I read the book Profit First, and the premise is: take whatever balance you have in your checking account, and multiply that by 50% and that is what you should take home as owner’s pay. 15% should go to a sub-account to pay for taxes. 5% should go to a profit sub-account where you will pay yourself quarterly distributions. And then the remaining 30% is what you should use for your operations and overhead expenses. Thus, you pay yourself first and then whatever is left over is how much you should spend on your business expenses.
Then do this every 10th and 25th of the month. I like to keep $10k in my checking account at all times. So my first paycheck looked like this ($20k – $10k emergency fund = $10k x 50% owner’s pay = $5k).
Be proud of your first paycheck. Frame it. Take a picture of it. Go out to dinner to celebrate. You have worked hard and earned it. The system works because you pay yourself first, and whatever is left over is what you use for your operating expenses.
I feel very fortunate to be where I am. In 2017, I grossed $109k in revenue with about $40k in expenses. I had 99 prospect meetings, and am starting off the year with about 40 ongoing clients. Notably, I haven’t even done very much marketing. My experience over these first 20 months was “build it and they will come.” Though I don’t think that should necessarily be your expectation.
What I have had going for me was life experience (I was 34 when I launched), business experience (I earned my CFP in 2009, joined the financial planning profession in 2010, and earned an MBA from a top-10 program in 2015), and lived by a major city. I believe the last point is crucial to your success. There definitely is an appetite and hunger for good financial advice, but with personal finance people often still want to work with someone who is local. I have worked with 63 clients, and only 7 are people who I have never met in person. If you are trying to build a completely virtual practice, I think it can be done, but it will require a lot more time to build your credibility in your niche (blogging, posting to relevant forums, networking with centers of influence, etc.) so people can find their way to you. If you’re in a dense metropolitan area, it can be easier because they’re already around.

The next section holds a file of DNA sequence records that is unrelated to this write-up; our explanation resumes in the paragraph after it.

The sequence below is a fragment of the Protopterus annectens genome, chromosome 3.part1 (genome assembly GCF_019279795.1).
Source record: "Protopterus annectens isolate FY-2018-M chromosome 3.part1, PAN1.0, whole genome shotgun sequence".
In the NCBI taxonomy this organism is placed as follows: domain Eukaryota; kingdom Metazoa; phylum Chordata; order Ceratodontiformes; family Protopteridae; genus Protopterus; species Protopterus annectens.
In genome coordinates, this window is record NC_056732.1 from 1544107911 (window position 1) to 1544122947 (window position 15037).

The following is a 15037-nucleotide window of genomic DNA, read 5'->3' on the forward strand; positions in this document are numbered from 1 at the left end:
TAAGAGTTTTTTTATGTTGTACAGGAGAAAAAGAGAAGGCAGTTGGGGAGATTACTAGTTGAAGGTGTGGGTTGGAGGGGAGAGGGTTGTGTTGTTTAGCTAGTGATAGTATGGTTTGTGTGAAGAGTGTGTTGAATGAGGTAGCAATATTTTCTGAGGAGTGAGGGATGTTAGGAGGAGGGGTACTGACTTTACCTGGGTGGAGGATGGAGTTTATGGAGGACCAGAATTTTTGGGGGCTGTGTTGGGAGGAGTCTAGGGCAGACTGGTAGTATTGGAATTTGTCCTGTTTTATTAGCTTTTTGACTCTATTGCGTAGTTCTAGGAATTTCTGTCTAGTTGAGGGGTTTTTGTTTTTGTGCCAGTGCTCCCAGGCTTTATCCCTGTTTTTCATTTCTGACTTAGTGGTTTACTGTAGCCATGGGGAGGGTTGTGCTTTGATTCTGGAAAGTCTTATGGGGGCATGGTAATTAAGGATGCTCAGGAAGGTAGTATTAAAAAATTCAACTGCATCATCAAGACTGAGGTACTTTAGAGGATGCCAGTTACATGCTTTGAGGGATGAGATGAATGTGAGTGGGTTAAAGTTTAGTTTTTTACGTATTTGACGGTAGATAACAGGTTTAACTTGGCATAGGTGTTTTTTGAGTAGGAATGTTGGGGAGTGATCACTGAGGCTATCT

The first year is a wild ride. If you are committed to your practice and take it seriously, I am confident you will make it. This is an amazing profession, and definitely worth the effort.
So what do you think? Did you employ any of these strategies in launching your own advisory firm? How did it work out? Any suggestions of your own that aren’t included here? Please share your thoughts in the comments below!